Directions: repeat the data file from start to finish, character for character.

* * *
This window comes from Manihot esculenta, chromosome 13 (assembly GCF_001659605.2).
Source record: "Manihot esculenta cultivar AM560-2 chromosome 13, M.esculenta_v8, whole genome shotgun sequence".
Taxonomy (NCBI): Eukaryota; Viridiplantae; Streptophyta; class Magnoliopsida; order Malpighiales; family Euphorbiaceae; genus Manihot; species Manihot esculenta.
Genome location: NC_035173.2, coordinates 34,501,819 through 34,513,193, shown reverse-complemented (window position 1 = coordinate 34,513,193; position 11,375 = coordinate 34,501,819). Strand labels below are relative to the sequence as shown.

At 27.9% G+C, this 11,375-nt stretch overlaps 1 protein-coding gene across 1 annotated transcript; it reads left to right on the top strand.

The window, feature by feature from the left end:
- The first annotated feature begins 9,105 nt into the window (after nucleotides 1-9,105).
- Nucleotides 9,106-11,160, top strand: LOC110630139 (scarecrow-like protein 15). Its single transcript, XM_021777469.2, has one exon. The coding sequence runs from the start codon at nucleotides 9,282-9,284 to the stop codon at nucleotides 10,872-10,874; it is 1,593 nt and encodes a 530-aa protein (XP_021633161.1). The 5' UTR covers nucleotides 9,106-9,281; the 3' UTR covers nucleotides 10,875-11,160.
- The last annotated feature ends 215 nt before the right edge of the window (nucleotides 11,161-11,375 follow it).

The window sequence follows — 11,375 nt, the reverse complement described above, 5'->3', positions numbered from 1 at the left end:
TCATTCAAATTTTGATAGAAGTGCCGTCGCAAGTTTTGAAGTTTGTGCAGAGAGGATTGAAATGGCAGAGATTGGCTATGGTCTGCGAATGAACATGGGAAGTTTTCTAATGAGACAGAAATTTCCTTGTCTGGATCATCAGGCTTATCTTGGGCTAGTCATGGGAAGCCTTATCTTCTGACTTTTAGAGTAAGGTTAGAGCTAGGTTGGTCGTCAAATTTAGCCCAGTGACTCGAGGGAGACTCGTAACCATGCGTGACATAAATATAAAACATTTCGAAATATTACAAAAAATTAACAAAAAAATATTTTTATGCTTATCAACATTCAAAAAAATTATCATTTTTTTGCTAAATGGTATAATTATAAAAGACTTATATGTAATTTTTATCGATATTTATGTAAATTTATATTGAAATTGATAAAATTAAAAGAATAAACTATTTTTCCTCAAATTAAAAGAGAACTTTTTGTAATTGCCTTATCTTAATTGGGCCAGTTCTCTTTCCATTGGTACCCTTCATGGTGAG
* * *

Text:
This window comes from Manihot esculenta, chromosome 13 (assembly GCF_001659605.2).
Source record: "Manihot esculenta cultivar AM560-2 chromosome 13, M.esculenta_v8, whole genome shotgun sequence".
Taxonomy (NCBI): Eukaryota; Viridiplantae; Streptophyta; class Magnoliopsida; order Malpighiales; family Euphorbiaceae; genus Manihot; species Manihot esculenta.
Genome location: NC_035173.2, coordinates 34,501,819 through 34,513,193, shown reverse-complemented (window position 1 = coordinate 34,513,193; position 11,375 = coordinate 34,501,819). Strand labels below are relative to the sequence as shown.

At 27.9% G+C, this 11,375-nt stretch overlaps 1 protein-coding gene across 1 annotated transcript; it reads left to right on the top strand.

The window, feature by feature from the left end:
- The first annotated feature begins 9,105 nt into the window (after nucleotides 1-9,105).
- Nucleotides 9,106-11,160, top strand: LOC110630139 (scarecrow-like protein 15). Its single transcript, XM_021777469.2, has one exon. The coding sequence runs from the start codon at nucleotides 9,282-9,284 to the stop codon at nucleotides 10,872-10,874; it is 1,593 nt and encodes a 530-aa protein (XP_021633161.1). The 5' UTR covers nucleotides 9,106-9,281; the 3' UTR covers nucleotides 10,875-11,160.
- The last annotated feature ends 215 nt before the right edge of the window (nucleotides 11,161-11,375 follow it).

The window sequence follows — 11,375 nt, the reverse complement described above, 5'->3', positions numbered from 1 at the left end:
TCATTCAAATTTTGATAGAAGTGCCGTCGCAAGTTTTGAAGTTTGTGCAGAGAGGATTGAAATGGCAGAGATTGGCTATGGTCTGCGAATGAACATGGGAAGTTTTCTAATGAGACAGAAATTTCCTTGTCTGGATCATCAGGCTTATCTTGGGCTAGTCATGGGAAGCCTTATCTTCTGACTTTTAGAGTAAGGTTAGAGCTAGGTTGGTCGTCAAATTTAGCCCAGTGACTCGAGGGAGACTCGTAACCATGCGTGACATAAATATAAAACATTTCGAAATATTACAAAAAATTAACAAAAAAATATTTTTATGCTTATCAACATTCAAAAAAATTATCATTTTTTTGCTAAATGGTATAATTATAAAAGACTTATATGTAATTTTTATCGATATTTATGTAAATTTATATTGAAATTGATAAAATTAAAAGAATAAACTATTTTTCCTCAAATTAAAAGAGAACTTTTTGTAATTGCCTTATCTTAATTGGGCCAGTTCTCTTTCCATTGGTACCCTTCATGGTGAG